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Utility-based quality of life associated with overweight and obesity : the Australian diabetes, obesity, and lifestyle study

Keating, Catherine L., Peeters, Anna, Swinburn, Boyd A., Magliano, Dianna J. and Moodie, Marjory L. 2013, Utility-based quality of life associated with overweight and obesity : the Australian diabetes, obesity, and lifestyle study, Obesity, vol. 21, no. 3, pp. 652-655, doi: 10.1002/oby.20290.

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Title Utility-based quality of life associated with overweight and obesity : the Australian diabetes, obesity, and lifestyle study
Author(s) Keating, Catherine L.
Peeters, Anna
Swinburn, Boyd A.
Magliano, Dianna J.
Moodie, Marjory L.ORCID iD for Moodie, Marjory L. orcid.org/0000-0001-6890-5250
Journal name Obesity
Volume number 21
Issue number 3
Start page 652
End page 655
Total pages 4
Publisher Nature Publishing Group
Place of publication Hoboken, N.J.
Publication date 2013-03
ISSN 1930-7381
Keyword(s) obesity
Quality of Life
Summary This study aimed to estimate utility-based quality of life (UQoL) differences between healthy body weight and excess body weight categories. Cross-sectional analysis of 10,959 adults, participating in baseline data collection of the nationally representative Australian Diabetes, Obesity, and Lifestyle (AusDiab) Study was undertaken. Height and weight were measured by trained personnel. Body weight categories were assigned as healthy weight, overweight, and obesity subclasses I, II and III. UQoL was assessed using the SF-6D, which captures physical functioning, role limitation, social functioning, pain, mental health, and vitality on a score of 0.00–1.00 (worst-best). The relationship between body weight categories and UQoL was assessed using linear regression, adjusting for age, sex, education, and smoking. Relative to the healthy weight group (mean UQoL score 0.77), mean adjusted UQoL differences (95% confidence intervals) were 0.001 (−0.008, 0.010) for overweight, −0.012 (−0.022, −0.001) for class-I obese, −0.020 (−0.041, 0.001) for class-II obese, and −0.069 (−0.099, −0.039) for class-III obese groups. Adding metabolic syndrome markers to the covariates had little impact on these differences. Results confirmed an inverse dose–response relationship between body weight and UQoL in this study of Australian adults. This highlights the need to incorporate UQoL measures which are sensitive to the subclasses of obesity when evaluating obesity interventions.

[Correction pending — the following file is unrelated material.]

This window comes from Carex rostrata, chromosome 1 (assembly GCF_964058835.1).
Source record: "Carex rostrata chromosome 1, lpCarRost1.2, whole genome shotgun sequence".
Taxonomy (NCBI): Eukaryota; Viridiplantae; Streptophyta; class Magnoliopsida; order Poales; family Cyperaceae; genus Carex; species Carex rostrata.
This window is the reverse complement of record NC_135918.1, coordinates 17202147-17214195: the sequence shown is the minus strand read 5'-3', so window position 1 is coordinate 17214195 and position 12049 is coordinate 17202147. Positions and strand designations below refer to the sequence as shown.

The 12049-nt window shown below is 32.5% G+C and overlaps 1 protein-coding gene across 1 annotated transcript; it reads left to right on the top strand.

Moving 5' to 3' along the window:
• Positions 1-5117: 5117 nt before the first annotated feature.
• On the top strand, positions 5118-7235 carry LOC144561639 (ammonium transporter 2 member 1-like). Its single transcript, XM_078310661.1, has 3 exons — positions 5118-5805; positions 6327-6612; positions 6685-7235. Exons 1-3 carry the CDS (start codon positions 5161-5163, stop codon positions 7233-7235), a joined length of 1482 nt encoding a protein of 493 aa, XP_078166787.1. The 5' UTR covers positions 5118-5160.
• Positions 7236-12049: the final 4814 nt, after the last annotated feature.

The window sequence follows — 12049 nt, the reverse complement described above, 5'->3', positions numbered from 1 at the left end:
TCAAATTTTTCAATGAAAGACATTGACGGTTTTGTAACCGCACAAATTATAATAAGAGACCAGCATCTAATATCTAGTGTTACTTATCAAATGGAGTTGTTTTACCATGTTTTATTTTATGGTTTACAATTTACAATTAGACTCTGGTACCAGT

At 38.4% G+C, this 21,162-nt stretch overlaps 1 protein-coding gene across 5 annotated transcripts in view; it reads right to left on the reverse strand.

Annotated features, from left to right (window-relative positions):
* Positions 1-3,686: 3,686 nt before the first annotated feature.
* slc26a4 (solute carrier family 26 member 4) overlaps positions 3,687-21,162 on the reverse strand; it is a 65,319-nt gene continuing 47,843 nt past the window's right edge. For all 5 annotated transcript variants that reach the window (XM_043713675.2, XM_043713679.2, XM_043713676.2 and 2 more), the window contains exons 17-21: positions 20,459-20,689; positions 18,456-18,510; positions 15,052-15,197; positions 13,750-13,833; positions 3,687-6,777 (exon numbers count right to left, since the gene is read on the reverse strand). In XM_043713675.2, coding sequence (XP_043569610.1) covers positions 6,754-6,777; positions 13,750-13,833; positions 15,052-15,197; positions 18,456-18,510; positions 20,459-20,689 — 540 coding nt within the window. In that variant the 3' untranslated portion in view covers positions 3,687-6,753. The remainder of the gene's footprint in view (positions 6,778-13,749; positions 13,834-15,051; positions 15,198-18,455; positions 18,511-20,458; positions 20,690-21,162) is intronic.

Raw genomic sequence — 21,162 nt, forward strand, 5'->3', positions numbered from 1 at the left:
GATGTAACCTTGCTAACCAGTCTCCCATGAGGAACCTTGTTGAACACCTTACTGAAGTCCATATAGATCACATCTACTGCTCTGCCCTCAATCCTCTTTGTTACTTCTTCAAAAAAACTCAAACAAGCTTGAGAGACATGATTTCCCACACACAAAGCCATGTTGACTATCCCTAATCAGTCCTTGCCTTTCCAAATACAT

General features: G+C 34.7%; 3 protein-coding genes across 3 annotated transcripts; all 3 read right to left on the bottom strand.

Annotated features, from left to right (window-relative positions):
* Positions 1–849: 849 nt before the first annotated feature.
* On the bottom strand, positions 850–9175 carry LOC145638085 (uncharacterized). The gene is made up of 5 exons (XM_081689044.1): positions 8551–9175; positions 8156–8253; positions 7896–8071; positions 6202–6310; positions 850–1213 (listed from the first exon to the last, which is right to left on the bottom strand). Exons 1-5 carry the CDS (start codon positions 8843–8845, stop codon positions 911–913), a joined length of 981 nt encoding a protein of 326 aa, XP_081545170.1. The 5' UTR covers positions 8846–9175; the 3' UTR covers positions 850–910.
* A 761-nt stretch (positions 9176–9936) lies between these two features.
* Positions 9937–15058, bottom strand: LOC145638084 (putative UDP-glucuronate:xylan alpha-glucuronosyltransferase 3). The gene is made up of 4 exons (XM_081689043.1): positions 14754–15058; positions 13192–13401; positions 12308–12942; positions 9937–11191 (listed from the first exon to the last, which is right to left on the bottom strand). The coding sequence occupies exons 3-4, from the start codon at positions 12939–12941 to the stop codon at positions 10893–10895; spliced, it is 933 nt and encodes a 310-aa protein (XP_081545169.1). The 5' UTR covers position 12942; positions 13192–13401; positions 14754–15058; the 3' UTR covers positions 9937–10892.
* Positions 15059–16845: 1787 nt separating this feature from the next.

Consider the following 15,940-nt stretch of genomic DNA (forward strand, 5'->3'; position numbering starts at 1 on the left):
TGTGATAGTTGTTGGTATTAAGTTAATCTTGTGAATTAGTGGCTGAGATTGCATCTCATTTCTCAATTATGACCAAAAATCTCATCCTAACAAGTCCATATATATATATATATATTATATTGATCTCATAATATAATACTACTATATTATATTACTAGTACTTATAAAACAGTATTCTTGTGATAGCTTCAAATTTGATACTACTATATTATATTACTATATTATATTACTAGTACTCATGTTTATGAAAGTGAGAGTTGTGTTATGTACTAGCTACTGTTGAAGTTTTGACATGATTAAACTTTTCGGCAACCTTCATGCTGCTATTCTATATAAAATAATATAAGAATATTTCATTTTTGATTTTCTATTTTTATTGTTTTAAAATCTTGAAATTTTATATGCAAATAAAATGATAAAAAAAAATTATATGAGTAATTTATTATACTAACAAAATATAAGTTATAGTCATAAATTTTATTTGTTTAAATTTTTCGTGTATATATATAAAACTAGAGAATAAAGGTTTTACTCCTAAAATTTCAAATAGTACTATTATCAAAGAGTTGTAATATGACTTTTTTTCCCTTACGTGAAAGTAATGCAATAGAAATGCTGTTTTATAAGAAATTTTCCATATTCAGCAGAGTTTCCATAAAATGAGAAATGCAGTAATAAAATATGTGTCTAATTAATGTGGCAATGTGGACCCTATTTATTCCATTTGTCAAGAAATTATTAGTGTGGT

Language eng
DOI 10.1002/oby.20290
Field of Research 140208 Health Economics
Socio Economic Objective 920204 Evaluation of Health Outcomes
HERDC Research category C1 Refereed article in a scholarly journal
Copyright notice ©2012, Nature Publishing Group
Free to Read? Yes
Persistent URL http://hdl.handle.net/10536/DRO/DU:30046549

Document type: Journal Article
Collections: Faculty of Health
Population Health
Open Access Collection
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Every reasonable effort has been made to ensure that permission has been obtained for items included in DRO. If you believe that your rights have been infringed by this repository, please contact drosupport@deakin.edu.au.